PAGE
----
Querying Active Directory from ASP.NET


Z

Z D

Hello,

I have an ASP.NET application from which I'd like to query active directory
for some information on a given user account (for example, the description
field, or e-mail field, etc).

When I try this code in a windows app things work fine. I'm assuming this
is because I'm running the program while being logged in as a domain user.

When I run the same code in ASP.NET (IIS v5), I get a
"System.Runtime.InteropServices.COMException: The specified domain either
does not exist or could not be contacted".

I'm assuming this is because ASP.NET is running the code under the I_USR
account which does not have domain access? SO, I specified a domain account
under "Anonymous Access" in the hopes that everything would be running under
this account.

The same error still continues... so, I was wondering if anybody could
please explain to me what the problem is and how to resolve it??

All I need to do is to be able to query AD from my ASP.NET application.

Thanks!
-ZD
 
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S

Scott Allen

Hi Z D:

You'll want to change the identity of the ASP.NET worker process, or
use impersonation to get this to work.

See:

INFO: Implementing Impersonation in an ASP.NET Application
http://support.microsoft.com/default.aspx?scid=kb;EN-US;306158

Be aware you can't just use:

identity impersonate="true" />

Because that impersonation is only good on the local machine, unless
additional configuration take place.



Also:

Configuring ASP.NET Process Identity
http://msdn.microsoft.com/library/d...tml/cpconConfiguringASPNETProcessIdentity.asp


HTH,
 
G

Gerry Hickman

Hi Scott,

Changing topic slightly, is there any way to use the

identity impersonate="true" />

concept to get local IIS debugging to work for a user who does not have
Admin rights? What does the impersonate key actually do? Is it basically
telling ASPNET_WP.EXE to run as the user as opposed to under it's own
special account?
 
C

Chris Malone

Have you configured the web.config file for impersonation?

"Under the <System.web> section, add the following
element for impersonation:"

<identity impersonate="true" />


810572 How to configure an ASP.NET application for a delegation scenario
http://support.microsoft.com/?id=810572



Chris Malone
Microsoft Directory Services
 
S

Scott Allen

Hi Gerry:


Debugging is not possible with just an identity setting. There is some
information in the following document on how to debug as non-admin:

Developing Software in Visual Studio .NET with Non-Administrative
Privileges
http://msdn.microsoft.com/library/d...studionetwithnon-administrativeprivileges.asp

See the section "debugging ASP.NET applications". Basically you have
to change the identity of the worker process, which is unfortunate, I
feel.

With identity impersonate="true", the thread that is processing a web
request will impersonate the client for the duration of the request.
So any resources the thread tries to access on the local machine it
access with the security credentials of the client instead of the
ASPNET user. Once the thread finished processing it reverts back to
the identity of the process.
 
G

Gerry Hickman

Hi Scott,
Debugging is not possible with just an identity setting.
See the section "debugging ASP.NET applications". Basically you have
to change the identity of the worker process, which is unfortunate, I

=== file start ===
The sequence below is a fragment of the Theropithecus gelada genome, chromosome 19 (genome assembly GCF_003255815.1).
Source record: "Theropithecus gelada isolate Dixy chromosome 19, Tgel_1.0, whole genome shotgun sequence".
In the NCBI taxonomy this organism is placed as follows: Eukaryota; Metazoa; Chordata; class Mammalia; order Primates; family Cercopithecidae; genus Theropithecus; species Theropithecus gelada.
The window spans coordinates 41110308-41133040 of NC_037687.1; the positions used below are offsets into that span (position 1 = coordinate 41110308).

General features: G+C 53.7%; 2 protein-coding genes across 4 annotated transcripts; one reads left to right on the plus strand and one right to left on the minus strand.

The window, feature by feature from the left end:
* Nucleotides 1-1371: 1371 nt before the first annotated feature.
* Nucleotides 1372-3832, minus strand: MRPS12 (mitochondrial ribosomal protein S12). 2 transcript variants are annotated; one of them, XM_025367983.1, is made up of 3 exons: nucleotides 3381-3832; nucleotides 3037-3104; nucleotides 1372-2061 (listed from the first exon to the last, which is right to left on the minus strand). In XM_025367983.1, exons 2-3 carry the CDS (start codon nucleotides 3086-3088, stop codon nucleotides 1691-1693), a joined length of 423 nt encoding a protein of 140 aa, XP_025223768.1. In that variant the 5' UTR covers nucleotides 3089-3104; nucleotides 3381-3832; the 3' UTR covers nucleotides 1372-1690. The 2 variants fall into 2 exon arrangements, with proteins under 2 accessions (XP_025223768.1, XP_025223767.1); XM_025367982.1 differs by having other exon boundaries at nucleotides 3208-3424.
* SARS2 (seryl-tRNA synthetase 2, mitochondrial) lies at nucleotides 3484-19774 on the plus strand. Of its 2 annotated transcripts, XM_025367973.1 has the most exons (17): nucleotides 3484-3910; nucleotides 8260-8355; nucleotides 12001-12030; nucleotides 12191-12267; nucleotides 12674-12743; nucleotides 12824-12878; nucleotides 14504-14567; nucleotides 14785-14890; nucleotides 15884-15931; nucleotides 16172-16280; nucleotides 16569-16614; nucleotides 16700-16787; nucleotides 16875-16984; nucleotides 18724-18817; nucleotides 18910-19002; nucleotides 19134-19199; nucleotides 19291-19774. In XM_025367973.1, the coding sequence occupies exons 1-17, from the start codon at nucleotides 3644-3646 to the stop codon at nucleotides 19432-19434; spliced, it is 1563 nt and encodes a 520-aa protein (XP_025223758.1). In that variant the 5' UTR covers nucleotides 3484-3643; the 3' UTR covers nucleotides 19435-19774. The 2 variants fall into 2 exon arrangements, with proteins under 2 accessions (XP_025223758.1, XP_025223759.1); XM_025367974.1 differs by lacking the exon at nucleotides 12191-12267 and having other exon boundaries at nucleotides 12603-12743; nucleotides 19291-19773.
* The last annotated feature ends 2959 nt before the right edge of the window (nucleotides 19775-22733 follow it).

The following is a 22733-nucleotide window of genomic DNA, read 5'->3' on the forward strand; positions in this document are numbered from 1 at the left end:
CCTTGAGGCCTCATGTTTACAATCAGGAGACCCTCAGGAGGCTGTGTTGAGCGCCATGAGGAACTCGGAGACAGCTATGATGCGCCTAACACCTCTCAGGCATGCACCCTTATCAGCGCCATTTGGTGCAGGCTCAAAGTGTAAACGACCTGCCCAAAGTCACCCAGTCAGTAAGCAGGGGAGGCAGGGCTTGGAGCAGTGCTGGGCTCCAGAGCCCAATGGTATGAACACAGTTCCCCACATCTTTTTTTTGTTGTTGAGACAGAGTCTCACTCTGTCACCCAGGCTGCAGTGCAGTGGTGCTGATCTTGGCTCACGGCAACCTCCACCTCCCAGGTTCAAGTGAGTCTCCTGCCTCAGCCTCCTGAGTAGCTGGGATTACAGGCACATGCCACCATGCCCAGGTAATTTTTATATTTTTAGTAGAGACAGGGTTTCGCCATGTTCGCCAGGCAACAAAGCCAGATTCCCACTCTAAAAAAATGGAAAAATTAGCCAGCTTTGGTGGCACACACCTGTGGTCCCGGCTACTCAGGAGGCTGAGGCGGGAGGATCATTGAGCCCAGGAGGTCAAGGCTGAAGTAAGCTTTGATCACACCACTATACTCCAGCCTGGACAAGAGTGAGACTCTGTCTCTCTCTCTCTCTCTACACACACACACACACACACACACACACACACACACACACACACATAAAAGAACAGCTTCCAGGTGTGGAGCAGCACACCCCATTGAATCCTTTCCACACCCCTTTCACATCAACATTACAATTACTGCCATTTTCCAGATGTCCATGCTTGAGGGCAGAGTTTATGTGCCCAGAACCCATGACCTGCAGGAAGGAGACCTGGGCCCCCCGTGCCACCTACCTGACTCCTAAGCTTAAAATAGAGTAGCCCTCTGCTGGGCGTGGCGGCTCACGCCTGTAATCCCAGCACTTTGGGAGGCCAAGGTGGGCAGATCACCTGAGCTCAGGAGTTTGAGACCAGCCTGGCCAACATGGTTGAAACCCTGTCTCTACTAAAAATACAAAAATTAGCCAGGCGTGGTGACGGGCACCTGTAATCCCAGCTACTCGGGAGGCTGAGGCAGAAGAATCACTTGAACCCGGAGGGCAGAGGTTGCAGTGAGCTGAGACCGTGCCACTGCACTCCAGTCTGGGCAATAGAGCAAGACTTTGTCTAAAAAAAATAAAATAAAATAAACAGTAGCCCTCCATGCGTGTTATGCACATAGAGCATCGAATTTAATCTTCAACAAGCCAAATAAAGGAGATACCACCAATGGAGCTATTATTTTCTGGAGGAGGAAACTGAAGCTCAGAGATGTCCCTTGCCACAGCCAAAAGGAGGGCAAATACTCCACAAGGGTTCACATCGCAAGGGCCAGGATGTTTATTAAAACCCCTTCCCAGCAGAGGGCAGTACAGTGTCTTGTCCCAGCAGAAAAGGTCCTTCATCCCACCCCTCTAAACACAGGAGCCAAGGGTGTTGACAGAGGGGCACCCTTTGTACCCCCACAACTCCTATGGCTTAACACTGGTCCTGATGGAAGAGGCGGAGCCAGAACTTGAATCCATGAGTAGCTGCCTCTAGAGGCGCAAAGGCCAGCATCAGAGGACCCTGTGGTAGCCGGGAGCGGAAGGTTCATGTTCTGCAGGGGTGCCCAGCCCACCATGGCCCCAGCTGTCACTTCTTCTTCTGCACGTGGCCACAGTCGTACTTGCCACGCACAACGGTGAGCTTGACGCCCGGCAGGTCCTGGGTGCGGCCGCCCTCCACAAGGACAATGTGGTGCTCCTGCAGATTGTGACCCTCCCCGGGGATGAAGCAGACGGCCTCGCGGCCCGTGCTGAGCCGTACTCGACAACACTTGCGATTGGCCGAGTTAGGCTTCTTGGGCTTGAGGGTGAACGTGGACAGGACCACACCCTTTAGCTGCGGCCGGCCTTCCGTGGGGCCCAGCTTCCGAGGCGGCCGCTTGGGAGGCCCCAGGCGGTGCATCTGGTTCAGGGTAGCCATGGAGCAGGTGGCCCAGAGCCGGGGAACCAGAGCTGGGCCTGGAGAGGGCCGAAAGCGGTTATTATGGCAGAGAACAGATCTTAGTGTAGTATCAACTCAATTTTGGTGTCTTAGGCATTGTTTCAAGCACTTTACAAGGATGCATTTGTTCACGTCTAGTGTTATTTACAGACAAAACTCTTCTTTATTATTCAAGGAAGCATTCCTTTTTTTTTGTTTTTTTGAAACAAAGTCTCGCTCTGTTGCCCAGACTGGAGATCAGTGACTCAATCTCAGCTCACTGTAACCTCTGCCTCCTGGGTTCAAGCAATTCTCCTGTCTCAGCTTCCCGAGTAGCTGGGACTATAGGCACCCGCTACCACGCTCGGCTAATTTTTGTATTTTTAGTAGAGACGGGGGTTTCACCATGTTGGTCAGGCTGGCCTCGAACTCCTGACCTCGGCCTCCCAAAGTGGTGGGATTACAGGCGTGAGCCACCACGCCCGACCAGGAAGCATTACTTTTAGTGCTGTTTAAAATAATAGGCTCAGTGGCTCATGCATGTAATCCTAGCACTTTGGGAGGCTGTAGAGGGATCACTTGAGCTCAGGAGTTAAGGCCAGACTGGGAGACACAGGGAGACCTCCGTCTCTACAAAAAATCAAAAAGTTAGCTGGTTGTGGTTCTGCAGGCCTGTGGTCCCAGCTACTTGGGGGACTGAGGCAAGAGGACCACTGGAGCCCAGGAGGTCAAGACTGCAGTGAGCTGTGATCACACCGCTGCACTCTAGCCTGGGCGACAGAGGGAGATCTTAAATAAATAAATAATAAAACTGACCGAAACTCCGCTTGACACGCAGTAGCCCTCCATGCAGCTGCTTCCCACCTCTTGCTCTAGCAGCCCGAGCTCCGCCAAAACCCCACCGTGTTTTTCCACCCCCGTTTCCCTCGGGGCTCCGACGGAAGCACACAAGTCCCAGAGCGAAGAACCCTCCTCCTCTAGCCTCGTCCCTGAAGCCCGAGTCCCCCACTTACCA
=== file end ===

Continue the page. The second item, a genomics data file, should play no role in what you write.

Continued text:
feel.

Yes, this is the problem I ran into. I had to put the username and
password of the lead developer into the machine.config file. Not good!

What I don't understand is why it's not possible to elevate the
privileges of the aspnet_wp.exe process such that it's suddenly allowed
to debug? I tried to do this on a test box, but no joy...

Am I right in thinking this is fixed in VS.NET 2005 by using the new
embedded web server?
 
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S

Scott Allen

Hi Gerry:

It works the other way, actually. You have to elevate the privileges
of the user, who is a non-administrator, to allow the debugger to
break into the ASPNET worker process when it runs under a different
security context. I'm not sure if there is another way around this,
but the embedded web browser in 2005 will make this pain and a lot of
others go away!

What you could do to improve the situation is to use setreg.exe to
encrypt the lead dev's password:
http://support.microsoft.com/default.aspx?scid=kb;en-us;329290

I'm not sure if you know about using runas, which is an alternate
solution only if you allow temporary admin privs:
http://www.microsoft.com/windowsxp/.../windowsxp/home/using/productdoc/en/runas.asp
 
G

Gerry Hickman

Scott said:
It works the other way, actually. You have to elevate the privileges
of the user, who is a non-administrator, to allow the debugger to
break into the ASPNET worker process

Aha! Suddenly it makes more sense, but this user is already in the "VS
Developers" group and the "Debugger Users" group, so what privilege are
they missing?

The thing is, I don't mind elevating their privilege for this, but I
don't really want to put them in the Administrators group because if I
do, the machine is more open to hack attack and also they can mess up
all the software and system files.

Regarding RunAS, I'm not sure how this would work. Do you mean run the
whole of Visual Studio.NET "As", or do you mean run the ASPNET worker
process "As"?
 
S

Scott Allen

Hi Gerry:

With runas the developer could run VS.NET "as" an administrator.

Attaching a debugger requires a certain level of priviledge. Putting
somone in the "Debugger User" group gives them priviledges to debug
thier own processes, but the ASP.NET worker processes runs under a
different account, and it requires admin privs to attach a debugger to
someone else's process. Thus the quandry!
 
G

Gerry Hickman

Scott said:
Attaching a debugger requires a certain level of priviledge. Putting
somone in the "Debugger User" group gives them priviledges to debug
thier own processes, but the ASP.NET worker processes runs under a
different account, and it requires admin privs to attach a debugger to
someone else's process. Thus the quandry!

Thanks again for explaining this in a clear way. Let's look at the